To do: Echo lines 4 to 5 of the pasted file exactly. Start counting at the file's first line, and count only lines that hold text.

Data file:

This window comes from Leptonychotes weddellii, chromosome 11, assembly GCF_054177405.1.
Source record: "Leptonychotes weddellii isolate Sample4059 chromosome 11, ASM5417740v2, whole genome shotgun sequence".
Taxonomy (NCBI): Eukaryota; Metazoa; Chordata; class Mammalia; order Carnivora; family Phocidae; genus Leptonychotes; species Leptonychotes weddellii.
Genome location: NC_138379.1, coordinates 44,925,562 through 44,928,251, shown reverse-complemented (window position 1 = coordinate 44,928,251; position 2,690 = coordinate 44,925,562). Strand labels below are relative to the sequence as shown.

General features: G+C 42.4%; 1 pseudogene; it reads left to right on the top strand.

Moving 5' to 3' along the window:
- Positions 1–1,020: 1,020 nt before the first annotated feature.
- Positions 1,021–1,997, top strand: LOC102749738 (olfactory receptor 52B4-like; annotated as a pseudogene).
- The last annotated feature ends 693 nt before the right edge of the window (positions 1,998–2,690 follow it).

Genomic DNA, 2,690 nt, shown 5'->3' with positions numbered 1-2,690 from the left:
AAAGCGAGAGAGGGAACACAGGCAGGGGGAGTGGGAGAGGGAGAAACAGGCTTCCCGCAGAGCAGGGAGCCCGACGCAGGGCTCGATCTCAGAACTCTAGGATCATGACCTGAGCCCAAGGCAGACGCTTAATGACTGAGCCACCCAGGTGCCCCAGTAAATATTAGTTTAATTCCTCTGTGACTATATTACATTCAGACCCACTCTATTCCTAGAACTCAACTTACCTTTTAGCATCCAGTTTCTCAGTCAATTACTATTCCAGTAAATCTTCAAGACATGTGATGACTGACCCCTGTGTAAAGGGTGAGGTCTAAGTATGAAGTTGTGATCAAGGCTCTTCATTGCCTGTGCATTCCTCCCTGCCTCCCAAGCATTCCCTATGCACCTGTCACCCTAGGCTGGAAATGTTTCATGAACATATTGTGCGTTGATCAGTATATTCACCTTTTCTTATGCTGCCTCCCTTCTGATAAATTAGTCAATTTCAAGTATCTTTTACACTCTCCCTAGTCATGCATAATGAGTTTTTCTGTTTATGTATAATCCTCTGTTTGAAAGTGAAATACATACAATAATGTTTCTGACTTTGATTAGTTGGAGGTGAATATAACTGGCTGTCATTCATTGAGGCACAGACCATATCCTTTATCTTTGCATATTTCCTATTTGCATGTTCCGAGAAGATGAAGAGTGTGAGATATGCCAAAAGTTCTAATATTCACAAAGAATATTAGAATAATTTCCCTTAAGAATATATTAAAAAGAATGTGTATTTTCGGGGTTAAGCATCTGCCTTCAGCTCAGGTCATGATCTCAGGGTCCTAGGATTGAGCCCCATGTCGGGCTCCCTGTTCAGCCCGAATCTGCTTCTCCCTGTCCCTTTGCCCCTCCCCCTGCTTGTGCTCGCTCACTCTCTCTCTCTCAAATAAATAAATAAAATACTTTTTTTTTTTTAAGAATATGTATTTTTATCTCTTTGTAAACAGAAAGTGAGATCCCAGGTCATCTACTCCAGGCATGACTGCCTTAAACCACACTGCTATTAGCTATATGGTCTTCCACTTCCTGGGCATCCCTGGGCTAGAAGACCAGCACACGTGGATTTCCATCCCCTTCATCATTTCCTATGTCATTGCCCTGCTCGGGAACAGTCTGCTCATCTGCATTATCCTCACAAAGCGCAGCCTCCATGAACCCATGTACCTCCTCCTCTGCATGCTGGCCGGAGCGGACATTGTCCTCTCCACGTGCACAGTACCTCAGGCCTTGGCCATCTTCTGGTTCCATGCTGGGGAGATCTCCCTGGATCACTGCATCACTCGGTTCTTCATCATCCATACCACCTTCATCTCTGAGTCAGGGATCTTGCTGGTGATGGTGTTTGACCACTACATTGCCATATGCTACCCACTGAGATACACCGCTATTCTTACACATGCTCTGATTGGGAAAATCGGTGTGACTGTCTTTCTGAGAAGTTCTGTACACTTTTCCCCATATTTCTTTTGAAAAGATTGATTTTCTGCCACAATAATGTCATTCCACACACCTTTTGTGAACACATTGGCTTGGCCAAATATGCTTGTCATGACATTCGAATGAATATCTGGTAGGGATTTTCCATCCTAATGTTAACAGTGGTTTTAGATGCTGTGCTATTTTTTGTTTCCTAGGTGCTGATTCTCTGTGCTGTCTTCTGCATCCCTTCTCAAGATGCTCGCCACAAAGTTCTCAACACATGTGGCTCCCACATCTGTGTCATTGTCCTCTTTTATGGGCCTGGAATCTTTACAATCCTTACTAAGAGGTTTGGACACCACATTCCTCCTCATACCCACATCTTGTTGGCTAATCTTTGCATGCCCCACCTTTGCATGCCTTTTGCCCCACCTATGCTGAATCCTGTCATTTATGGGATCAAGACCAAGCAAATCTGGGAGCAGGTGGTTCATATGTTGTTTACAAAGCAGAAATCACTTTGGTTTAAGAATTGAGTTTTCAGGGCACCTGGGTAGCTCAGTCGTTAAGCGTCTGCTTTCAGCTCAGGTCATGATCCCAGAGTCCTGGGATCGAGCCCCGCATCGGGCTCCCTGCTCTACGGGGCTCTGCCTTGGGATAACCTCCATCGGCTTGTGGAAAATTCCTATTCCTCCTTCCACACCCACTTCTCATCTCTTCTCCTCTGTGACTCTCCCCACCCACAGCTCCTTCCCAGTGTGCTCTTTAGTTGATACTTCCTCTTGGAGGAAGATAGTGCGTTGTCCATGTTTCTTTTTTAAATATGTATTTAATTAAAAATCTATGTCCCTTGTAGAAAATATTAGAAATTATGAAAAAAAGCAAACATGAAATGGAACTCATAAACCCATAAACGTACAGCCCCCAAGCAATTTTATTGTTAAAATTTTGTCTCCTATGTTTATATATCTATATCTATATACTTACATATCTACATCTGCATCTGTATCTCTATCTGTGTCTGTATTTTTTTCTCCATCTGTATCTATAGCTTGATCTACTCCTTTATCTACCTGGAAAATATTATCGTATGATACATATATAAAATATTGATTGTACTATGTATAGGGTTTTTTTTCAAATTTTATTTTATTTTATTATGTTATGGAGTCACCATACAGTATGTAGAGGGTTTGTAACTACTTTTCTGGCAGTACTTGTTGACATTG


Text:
Genome location: NC_138379.1, coordinates 44,925,562 through 44,928,251, shown reverse-complemented (window position 1 = coordinate 44,928,251; position 2,690 = coordinate 44,925,562). Strand labels below are relative to the sequence as shown.

General features: G+C 42.4%; 1 pseudogene; it reads left to right on the top strand.